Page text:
Moving next year’s sixth-graders into middle schools looks to open up plenty of room in elementary schools for any number of uses in the future, including the potential for all-day kindergarten districtwide.
One minor problem: cash.
“Parents like it, and it’s good for kids,” said Scott Morgan, a member of the Lawrence school board. “It’s a great combination, but it’s highly unlikely to be implemented. I don’t know where we would come up with the money.”
“But it needs to be talked about.”
No problem there.
Morgan and other members of the Lawrence school district’s Elementary School Facility Vision Task Force are busy discussing enrollment data, building conditions, historical trends, efficiency goals and other matters deemed necessary to determining what shape the district’s 15 elementary schools should take in future years.
Monday night’s meeting expanded into the realm of “best practices,” a lineup of policies, investments and operations shown by researchers to make the most difference in improving education for students in grades kindergarten through 12.
All-day kindergarten made the list. Others included training and retaining teachers, encouraging parental involvement, following a “tight” curriculum and using data to drive allocation of resources.
But the real discussions will start in the coming weeks, as members of the task force — a group formed to help envision how the district’s schools should operate now that sixth-graders will be moving up to middle schools beginning next year — begin to focus on the big picture.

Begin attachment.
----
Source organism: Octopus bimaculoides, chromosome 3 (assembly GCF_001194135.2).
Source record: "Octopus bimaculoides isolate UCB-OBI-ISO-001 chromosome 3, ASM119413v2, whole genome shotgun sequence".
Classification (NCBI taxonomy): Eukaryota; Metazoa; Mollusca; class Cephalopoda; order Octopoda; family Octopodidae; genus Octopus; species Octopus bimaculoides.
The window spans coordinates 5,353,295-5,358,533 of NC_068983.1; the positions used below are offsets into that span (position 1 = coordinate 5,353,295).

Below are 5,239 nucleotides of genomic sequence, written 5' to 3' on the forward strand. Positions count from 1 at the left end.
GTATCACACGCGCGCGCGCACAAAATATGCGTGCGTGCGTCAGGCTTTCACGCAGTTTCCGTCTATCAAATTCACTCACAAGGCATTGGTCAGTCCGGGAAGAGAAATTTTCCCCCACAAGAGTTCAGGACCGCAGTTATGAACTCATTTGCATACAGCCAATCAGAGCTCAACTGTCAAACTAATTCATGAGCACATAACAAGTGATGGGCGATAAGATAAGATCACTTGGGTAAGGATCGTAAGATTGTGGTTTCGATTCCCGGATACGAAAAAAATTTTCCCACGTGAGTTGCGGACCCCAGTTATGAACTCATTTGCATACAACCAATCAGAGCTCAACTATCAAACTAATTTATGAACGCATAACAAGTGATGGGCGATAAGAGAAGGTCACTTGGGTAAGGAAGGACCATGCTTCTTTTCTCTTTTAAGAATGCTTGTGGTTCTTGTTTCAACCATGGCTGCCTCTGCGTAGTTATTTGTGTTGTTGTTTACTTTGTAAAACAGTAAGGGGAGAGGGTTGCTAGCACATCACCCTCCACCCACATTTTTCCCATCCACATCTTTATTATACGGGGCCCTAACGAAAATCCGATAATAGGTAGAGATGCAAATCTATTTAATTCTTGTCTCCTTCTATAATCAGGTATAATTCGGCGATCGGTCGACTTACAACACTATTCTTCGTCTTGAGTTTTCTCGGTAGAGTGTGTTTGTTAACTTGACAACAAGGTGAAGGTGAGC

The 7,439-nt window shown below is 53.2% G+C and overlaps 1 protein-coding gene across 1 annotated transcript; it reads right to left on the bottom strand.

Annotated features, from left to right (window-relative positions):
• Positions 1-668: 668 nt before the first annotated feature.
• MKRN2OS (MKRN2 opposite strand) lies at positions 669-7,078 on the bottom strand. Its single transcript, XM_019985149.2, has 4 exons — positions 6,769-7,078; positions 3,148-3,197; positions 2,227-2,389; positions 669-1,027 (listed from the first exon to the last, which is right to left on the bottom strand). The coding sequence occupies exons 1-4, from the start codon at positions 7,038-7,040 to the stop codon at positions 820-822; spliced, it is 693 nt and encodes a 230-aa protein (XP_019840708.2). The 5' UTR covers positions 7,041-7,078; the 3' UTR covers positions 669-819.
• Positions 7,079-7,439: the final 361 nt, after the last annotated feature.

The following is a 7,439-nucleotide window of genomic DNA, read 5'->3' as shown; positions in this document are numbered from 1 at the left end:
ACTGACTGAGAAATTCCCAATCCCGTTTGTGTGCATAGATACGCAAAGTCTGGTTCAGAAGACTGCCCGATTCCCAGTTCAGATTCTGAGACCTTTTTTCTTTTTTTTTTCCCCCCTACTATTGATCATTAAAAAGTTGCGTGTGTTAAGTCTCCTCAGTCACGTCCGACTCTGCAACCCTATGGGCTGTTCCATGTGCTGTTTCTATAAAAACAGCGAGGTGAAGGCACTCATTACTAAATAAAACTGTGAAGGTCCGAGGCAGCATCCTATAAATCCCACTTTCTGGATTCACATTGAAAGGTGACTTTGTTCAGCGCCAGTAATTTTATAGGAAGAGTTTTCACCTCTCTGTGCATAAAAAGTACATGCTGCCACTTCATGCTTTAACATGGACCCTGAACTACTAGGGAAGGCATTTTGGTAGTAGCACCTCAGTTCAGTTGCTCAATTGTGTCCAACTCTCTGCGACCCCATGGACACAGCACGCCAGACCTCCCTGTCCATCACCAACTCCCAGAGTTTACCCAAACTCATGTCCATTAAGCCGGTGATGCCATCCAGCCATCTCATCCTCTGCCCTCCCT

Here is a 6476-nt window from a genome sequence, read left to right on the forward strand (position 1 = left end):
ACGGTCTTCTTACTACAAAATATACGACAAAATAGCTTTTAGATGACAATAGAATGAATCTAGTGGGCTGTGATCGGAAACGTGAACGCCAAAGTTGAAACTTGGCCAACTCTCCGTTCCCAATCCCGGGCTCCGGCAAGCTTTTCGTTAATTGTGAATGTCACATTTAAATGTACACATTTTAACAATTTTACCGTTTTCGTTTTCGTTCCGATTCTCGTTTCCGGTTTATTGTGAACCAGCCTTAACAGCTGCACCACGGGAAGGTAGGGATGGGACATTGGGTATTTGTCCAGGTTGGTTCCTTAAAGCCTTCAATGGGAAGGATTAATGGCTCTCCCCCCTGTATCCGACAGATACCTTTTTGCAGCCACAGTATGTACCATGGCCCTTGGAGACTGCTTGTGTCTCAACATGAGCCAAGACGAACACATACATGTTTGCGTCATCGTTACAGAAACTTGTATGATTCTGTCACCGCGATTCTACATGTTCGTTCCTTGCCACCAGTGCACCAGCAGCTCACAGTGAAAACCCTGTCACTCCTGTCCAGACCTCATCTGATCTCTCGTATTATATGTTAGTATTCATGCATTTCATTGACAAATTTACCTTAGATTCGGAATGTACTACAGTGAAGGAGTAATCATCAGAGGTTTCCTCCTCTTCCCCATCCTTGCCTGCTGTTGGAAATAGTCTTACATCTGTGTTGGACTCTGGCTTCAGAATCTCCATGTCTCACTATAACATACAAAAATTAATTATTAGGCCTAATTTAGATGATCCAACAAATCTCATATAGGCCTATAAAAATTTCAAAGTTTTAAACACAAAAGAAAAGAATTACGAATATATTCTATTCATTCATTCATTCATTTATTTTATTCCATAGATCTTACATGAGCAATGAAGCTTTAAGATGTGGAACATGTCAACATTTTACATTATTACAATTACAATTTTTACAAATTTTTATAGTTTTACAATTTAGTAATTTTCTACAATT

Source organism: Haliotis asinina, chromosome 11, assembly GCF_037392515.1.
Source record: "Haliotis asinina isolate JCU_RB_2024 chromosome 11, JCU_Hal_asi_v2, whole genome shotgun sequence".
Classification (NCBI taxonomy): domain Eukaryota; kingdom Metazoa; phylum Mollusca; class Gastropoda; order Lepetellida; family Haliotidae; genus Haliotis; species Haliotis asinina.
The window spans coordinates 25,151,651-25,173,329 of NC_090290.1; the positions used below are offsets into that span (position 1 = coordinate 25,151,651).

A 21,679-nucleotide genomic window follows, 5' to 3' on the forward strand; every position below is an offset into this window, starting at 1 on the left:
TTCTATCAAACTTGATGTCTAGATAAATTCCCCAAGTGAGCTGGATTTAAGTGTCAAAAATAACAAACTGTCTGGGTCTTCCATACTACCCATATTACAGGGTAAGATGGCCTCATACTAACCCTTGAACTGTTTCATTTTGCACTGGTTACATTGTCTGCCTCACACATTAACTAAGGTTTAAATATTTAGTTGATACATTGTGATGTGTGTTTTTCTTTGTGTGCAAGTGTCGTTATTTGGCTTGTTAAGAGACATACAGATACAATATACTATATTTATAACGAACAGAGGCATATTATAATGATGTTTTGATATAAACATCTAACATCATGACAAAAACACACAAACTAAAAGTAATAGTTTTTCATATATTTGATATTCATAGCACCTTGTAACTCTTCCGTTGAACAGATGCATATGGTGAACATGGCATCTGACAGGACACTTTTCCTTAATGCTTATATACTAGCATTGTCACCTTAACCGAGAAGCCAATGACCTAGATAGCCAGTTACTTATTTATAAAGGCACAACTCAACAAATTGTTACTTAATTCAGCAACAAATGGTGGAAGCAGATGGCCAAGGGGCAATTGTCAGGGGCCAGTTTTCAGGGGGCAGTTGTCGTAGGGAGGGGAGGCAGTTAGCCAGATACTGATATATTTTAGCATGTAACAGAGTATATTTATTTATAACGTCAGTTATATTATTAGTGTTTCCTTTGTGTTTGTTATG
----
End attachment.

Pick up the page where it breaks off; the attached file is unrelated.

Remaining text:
The task force’s four subcommittees will report their findings, and then all two dozen members will try to find common ground through efficiency, history, schools’ physical conditions and how all those factors fit into the concept of “neighborhood” and “community” schools.
“Then everything’s fair game,” said Rick Doll, district superintendent.
That’s also when members will start assigning priorities to the so-called “best practices,” to see not only which ones might work within the operational, historical, physical and political environments in Lawrence, but also perhaps the most important framework: financial.
Last school year, board members cut teachers’ professional development, increased the average class size by one student and made other program changes to slash millions of dollars in expenses from the district balance sheet to accommodate state budget cuts.
More cuts could be on the way this year, making the task force’s priorities that much more important.
“You have limited resources and plenty of options,” Doll reminded members of the task force. “What do you do?”
Answers to that question will come during the coming weeks and months, with the task force’s final recommendations due to the school board by February.